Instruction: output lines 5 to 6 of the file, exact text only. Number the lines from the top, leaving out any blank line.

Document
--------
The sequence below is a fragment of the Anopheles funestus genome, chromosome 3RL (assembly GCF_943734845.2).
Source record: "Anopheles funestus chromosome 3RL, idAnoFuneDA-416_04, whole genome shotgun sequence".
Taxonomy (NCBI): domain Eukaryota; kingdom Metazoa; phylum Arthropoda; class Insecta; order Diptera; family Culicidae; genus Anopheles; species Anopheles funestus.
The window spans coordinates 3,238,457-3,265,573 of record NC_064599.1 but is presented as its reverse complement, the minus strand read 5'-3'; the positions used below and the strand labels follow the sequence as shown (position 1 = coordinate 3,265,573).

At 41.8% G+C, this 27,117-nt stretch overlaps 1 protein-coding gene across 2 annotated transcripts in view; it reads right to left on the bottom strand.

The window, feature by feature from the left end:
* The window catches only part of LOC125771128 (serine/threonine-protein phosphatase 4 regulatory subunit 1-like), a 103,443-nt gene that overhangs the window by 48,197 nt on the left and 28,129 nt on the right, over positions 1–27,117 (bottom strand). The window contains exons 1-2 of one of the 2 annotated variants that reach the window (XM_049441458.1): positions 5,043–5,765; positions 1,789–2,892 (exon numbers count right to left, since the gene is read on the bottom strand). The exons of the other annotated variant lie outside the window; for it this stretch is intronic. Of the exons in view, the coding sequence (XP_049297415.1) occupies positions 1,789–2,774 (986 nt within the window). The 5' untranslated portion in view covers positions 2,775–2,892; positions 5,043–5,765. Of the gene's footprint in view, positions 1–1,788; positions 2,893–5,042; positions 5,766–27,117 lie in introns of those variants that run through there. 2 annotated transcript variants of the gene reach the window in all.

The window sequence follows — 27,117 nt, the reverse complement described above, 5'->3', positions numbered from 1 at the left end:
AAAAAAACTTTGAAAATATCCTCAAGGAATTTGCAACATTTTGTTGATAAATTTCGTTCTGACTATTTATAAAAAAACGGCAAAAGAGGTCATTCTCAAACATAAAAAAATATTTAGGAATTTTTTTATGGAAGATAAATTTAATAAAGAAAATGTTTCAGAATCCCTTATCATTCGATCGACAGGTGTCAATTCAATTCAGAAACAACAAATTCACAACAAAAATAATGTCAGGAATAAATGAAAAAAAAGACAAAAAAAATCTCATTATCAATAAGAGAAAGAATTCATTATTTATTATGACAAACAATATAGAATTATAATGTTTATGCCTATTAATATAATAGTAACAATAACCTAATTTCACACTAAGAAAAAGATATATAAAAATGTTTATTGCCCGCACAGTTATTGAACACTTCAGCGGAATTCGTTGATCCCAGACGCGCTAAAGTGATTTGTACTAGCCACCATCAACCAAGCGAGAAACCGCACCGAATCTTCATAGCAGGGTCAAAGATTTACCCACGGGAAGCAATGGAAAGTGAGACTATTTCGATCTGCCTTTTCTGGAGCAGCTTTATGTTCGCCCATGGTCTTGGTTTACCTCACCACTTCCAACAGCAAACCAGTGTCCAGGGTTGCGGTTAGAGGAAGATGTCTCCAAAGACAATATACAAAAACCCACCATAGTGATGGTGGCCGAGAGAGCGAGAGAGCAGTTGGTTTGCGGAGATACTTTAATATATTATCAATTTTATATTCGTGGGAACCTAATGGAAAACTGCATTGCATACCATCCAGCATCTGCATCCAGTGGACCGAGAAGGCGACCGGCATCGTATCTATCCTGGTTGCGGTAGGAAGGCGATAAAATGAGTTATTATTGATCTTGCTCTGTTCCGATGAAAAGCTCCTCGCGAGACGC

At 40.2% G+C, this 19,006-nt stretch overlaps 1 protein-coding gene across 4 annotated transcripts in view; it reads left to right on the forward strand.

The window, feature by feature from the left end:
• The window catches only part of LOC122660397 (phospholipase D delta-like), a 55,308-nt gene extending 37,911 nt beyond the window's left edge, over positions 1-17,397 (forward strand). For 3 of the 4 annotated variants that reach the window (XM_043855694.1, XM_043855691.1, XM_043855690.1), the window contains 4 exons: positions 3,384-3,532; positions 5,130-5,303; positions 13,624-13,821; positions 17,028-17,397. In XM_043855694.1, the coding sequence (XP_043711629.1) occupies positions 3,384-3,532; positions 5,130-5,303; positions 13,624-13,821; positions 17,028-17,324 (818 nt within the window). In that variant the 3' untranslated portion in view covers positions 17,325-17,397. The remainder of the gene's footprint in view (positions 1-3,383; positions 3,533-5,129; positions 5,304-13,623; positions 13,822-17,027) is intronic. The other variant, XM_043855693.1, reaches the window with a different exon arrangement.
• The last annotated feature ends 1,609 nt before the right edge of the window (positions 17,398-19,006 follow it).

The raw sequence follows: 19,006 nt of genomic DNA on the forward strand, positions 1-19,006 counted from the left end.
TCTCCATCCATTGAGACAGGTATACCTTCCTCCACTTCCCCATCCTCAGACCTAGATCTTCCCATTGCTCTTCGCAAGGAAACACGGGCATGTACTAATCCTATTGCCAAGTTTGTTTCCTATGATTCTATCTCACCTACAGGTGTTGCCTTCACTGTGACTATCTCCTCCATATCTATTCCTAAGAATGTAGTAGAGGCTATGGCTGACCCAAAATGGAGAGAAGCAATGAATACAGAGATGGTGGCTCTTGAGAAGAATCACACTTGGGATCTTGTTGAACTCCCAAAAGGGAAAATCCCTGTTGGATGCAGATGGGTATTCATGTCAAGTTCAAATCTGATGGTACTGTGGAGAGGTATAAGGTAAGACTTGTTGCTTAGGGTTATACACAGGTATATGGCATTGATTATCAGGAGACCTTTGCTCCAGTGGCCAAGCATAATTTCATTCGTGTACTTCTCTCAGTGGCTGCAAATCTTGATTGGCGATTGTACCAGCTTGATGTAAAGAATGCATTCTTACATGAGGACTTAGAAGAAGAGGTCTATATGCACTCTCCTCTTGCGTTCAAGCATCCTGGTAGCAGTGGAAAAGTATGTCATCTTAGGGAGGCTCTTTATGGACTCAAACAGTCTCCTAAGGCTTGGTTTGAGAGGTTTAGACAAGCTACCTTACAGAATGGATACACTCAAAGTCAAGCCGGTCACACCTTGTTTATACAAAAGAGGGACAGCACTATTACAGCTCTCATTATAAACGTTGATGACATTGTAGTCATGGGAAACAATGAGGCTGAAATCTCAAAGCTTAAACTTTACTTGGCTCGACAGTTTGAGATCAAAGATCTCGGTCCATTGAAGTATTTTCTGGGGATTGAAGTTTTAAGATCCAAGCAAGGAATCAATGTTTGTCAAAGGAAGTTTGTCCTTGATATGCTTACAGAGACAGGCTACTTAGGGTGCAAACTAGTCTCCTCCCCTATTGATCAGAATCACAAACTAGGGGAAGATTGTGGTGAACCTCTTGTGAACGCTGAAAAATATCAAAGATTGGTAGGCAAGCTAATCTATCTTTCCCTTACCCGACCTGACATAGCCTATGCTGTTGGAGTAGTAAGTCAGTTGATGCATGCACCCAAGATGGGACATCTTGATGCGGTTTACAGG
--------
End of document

At 41.8% G+C, this 27,117-nt stretch overlaps 1 protein-coding gene across 2 annotated transcripts in view; it reads right to left on the bottom strand.

The window, feature by feature from the left end: